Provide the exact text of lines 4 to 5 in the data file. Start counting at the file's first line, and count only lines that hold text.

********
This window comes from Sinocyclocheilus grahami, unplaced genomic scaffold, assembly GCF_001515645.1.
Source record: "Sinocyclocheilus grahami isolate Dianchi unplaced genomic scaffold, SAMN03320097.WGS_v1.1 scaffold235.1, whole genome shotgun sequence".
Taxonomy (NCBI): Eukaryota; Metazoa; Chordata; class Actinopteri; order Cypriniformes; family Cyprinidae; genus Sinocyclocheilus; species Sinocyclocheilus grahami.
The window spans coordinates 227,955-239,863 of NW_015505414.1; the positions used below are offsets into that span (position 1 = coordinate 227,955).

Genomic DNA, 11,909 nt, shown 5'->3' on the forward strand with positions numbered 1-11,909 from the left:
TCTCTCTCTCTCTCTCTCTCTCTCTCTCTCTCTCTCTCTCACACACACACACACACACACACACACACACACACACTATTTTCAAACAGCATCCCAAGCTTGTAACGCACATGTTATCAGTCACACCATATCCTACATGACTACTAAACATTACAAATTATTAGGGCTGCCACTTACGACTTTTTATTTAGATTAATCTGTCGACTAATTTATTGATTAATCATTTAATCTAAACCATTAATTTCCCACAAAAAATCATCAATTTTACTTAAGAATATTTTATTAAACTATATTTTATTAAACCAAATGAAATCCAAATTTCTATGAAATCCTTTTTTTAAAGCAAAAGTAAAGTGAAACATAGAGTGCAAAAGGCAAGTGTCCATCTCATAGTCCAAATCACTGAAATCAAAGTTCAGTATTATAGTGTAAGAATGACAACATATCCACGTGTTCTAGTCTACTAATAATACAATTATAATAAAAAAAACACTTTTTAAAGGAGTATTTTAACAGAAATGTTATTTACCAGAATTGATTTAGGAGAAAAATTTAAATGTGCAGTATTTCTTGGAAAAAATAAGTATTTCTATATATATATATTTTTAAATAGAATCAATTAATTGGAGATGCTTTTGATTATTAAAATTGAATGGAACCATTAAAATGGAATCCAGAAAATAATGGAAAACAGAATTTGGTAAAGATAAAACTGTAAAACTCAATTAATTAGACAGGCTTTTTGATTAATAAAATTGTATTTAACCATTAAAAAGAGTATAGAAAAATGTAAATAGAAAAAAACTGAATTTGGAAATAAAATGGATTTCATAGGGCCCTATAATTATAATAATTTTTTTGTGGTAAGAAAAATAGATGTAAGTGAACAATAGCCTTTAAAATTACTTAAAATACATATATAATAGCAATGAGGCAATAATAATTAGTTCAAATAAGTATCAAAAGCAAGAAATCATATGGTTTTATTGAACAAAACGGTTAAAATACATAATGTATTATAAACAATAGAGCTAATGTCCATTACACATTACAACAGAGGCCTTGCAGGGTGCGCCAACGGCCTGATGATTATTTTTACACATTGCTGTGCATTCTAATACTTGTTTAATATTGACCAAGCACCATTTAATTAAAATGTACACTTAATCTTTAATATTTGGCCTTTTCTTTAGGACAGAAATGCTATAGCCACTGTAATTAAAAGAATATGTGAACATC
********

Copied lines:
The window spans coordinates 227,955-239,863 of NW_015505414.1; the positions used below are offsets into that span (position 1 = coordinate 227,955).

Genomic DNA, 11,909 nt, shown 5'->3' on the forward strand with positions numbered 1-11,909 from the left: